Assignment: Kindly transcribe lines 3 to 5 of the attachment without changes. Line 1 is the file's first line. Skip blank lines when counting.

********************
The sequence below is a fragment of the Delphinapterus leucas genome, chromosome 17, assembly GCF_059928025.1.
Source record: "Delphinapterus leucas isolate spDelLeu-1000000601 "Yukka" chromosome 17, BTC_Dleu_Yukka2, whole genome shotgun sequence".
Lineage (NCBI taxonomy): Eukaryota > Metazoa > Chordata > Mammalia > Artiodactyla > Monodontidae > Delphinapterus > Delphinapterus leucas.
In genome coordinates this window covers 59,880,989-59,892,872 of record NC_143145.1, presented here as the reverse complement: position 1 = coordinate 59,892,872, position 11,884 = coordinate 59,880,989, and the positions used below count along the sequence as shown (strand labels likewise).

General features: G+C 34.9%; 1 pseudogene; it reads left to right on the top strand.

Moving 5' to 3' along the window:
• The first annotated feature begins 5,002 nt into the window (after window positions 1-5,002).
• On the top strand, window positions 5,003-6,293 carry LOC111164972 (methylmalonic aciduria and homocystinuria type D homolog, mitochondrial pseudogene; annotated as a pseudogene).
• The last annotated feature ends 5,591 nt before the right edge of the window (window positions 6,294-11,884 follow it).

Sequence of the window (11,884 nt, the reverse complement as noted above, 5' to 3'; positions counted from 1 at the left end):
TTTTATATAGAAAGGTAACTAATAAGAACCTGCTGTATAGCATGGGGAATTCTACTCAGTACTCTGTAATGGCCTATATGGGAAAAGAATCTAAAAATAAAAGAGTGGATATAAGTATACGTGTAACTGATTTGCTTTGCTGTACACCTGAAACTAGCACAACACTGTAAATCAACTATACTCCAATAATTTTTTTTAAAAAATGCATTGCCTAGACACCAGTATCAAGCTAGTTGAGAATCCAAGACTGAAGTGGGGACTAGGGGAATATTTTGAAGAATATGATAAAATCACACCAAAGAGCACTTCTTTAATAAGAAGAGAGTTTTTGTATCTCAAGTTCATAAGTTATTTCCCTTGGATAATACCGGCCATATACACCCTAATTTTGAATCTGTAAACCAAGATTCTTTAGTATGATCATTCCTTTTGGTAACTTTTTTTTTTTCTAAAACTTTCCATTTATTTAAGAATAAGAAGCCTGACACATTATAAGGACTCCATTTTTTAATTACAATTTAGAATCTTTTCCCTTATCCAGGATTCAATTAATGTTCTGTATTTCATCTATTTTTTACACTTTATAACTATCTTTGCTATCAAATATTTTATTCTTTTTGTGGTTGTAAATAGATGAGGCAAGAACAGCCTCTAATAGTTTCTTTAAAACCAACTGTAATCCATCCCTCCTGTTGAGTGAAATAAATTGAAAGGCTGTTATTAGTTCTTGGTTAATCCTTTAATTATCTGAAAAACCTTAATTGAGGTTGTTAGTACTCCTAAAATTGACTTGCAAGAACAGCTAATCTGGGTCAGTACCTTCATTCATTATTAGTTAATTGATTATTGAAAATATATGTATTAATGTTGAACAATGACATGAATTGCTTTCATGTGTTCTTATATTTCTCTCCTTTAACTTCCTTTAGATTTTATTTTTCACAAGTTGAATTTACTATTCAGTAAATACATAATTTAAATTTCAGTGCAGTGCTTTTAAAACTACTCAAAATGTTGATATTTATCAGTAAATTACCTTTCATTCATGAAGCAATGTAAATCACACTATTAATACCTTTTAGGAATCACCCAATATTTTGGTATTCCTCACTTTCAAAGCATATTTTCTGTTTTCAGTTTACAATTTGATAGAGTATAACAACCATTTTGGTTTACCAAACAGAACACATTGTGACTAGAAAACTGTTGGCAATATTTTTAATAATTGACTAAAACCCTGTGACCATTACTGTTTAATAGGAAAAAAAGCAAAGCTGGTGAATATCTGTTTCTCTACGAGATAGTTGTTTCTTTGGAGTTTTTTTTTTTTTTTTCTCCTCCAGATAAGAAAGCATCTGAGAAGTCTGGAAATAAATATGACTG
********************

Lineage (NCBI taxonomy): Eukaryota > Metazoa > Chordata > Mammalia > Artiodactyla > Monodontidae > Delphinapterus > Delphinapterus leucas.
In genome coordinates this window covers 59,880,989-59,892,872 of record NC_143145.1, presented here as the reverse complement: position 1 = coordinate 59,892,872, position 11,884 = coordinate 59,880,989, and the positions used below count along the sequence as shown (strand labels likewise).

General features: G+C 34.9%; 1 pseudogene; it reads left to right on the top strand.